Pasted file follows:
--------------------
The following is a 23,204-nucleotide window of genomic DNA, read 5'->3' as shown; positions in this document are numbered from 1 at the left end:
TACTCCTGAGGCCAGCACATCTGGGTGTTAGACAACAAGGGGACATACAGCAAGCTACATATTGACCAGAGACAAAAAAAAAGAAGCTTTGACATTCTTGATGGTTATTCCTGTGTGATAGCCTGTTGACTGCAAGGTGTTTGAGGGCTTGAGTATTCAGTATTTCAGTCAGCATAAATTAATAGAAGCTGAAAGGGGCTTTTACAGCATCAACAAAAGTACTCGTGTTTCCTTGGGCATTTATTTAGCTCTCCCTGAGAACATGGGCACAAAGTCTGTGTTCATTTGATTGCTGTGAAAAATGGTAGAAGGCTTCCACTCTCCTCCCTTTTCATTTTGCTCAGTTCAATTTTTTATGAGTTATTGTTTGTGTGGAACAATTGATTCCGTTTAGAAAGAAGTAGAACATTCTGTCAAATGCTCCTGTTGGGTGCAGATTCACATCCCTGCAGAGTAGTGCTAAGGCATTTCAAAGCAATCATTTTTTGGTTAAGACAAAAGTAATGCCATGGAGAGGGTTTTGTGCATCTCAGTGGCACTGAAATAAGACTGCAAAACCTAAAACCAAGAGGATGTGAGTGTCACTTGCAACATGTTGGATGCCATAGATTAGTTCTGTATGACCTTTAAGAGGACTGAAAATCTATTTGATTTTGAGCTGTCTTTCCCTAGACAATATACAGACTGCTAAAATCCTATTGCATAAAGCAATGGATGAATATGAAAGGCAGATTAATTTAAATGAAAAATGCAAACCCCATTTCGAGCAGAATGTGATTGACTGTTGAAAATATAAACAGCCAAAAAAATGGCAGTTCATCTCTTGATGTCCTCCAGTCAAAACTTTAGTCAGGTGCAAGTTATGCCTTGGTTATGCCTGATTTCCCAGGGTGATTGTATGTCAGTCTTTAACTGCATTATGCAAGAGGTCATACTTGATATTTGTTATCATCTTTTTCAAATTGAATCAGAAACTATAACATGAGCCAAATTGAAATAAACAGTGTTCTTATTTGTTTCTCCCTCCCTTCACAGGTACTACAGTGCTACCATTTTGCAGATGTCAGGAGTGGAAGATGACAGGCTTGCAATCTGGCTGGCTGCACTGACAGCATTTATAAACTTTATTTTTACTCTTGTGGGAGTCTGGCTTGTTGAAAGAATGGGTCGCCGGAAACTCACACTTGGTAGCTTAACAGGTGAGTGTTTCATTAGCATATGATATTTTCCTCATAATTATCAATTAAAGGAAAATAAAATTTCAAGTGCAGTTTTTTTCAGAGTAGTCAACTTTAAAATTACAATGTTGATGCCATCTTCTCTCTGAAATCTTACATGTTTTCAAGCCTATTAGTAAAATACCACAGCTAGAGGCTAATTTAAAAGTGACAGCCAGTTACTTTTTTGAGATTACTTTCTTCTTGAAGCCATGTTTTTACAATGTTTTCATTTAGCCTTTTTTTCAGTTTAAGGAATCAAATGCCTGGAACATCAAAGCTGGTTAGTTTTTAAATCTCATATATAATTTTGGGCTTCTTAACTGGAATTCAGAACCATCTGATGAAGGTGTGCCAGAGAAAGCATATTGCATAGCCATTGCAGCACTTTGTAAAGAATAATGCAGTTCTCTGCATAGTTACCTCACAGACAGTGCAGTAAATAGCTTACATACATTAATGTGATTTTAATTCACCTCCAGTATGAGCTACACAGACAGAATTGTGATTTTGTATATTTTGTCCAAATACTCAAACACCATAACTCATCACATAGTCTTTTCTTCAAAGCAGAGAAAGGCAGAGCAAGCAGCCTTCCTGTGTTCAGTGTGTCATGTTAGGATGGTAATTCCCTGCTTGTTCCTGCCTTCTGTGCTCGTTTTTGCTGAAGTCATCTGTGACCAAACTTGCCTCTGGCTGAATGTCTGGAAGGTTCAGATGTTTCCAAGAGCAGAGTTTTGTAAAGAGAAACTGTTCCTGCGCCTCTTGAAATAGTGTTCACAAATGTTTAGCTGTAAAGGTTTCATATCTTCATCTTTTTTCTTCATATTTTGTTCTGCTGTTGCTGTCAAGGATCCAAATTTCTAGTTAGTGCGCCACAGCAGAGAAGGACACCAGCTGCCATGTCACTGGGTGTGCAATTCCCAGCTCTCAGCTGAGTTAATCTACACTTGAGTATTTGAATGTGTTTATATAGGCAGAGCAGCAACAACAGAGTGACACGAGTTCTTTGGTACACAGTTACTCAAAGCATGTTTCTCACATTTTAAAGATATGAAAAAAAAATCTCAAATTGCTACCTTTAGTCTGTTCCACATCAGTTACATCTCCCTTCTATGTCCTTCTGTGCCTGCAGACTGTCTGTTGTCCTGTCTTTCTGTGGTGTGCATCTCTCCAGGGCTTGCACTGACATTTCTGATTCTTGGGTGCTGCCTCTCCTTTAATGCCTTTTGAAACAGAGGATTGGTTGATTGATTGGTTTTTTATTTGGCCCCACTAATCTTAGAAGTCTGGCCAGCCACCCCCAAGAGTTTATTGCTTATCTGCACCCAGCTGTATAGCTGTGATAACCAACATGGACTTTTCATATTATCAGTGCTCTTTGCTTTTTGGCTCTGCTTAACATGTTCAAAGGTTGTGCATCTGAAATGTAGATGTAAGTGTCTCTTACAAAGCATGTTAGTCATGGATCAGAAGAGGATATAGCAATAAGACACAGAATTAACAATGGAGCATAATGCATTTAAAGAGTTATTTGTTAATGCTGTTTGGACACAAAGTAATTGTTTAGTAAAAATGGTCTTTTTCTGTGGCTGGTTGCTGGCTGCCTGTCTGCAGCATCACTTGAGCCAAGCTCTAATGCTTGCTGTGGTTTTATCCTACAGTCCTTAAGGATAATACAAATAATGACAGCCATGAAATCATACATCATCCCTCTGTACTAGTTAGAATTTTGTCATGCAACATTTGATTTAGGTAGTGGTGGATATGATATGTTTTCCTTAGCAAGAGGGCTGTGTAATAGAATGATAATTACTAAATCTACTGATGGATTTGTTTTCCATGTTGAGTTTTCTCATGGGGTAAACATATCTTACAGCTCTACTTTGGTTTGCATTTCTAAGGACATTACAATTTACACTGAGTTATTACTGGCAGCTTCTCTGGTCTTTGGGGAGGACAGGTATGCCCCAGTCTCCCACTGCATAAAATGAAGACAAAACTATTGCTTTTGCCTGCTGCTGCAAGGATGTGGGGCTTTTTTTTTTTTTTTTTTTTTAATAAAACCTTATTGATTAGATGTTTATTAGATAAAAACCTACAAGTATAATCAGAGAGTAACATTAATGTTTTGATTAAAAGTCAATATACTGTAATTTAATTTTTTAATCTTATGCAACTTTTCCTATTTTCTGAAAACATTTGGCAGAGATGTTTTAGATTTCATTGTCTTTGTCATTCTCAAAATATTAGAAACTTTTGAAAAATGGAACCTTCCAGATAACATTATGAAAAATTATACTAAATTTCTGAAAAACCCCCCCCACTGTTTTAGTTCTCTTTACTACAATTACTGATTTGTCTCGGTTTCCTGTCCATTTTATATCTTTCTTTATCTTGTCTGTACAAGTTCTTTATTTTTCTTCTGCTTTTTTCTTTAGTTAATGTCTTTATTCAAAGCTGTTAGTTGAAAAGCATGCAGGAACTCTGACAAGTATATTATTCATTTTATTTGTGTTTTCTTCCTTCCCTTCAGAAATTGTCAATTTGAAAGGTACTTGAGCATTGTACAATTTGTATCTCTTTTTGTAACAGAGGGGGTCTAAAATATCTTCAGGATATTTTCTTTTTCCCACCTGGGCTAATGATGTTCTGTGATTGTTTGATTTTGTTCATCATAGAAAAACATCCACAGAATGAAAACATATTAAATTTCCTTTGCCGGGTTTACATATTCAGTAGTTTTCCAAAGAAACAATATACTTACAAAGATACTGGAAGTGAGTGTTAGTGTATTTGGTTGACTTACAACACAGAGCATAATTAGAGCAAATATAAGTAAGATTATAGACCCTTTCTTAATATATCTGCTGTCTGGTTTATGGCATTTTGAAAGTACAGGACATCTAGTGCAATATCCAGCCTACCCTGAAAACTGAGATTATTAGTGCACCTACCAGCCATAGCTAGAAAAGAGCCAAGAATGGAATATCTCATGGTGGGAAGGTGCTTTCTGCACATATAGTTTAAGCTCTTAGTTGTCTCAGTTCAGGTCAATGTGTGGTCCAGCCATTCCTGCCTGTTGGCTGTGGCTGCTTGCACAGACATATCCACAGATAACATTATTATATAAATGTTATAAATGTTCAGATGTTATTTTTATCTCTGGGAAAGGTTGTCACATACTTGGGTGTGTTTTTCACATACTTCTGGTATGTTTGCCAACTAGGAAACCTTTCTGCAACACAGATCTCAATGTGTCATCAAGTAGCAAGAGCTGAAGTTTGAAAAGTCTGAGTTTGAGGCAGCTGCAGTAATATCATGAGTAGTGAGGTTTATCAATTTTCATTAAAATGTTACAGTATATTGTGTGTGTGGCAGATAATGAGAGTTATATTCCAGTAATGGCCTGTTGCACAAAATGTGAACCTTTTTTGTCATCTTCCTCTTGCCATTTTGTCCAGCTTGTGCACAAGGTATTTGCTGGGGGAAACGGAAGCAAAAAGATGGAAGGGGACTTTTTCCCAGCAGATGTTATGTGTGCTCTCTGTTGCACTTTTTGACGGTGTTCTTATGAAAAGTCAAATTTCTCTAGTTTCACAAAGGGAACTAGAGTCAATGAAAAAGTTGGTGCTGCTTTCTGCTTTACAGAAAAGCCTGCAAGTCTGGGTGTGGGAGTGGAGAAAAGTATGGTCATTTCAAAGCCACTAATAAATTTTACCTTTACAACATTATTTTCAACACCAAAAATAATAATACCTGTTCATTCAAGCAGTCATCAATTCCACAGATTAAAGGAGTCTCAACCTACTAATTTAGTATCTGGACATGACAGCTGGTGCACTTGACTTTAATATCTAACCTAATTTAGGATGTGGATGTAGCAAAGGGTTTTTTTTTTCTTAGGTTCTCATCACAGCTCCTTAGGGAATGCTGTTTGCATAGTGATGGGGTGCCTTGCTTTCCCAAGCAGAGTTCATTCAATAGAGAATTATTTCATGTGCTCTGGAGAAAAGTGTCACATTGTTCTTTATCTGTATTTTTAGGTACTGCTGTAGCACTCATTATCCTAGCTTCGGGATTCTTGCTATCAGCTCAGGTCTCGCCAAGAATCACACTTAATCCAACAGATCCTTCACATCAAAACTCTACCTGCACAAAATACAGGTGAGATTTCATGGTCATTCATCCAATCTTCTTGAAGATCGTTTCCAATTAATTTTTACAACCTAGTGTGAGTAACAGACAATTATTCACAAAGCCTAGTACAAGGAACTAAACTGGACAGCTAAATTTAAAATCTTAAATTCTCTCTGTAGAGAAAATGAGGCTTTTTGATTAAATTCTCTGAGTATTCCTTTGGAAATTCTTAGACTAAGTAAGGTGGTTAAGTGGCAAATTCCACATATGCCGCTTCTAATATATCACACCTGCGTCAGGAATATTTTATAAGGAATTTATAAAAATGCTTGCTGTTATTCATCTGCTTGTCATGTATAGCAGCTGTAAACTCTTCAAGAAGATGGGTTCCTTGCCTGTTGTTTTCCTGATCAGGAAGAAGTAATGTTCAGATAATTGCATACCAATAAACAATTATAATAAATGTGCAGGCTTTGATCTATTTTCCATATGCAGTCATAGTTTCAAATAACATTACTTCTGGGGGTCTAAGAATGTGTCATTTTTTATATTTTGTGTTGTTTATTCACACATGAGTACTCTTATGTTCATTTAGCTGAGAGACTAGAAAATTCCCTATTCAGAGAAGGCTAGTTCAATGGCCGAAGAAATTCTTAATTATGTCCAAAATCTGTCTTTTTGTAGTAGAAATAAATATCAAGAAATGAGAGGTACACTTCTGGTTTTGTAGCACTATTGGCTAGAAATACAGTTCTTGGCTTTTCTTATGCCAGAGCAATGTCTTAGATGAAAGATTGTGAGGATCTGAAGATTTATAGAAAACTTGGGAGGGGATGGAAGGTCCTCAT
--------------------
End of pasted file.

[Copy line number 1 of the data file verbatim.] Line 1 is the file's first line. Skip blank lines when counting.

The following is a 23,204-nucleotide window of genomic DNA, read 5'->3' as shown; positions in this document are numbered from 1 at the left end: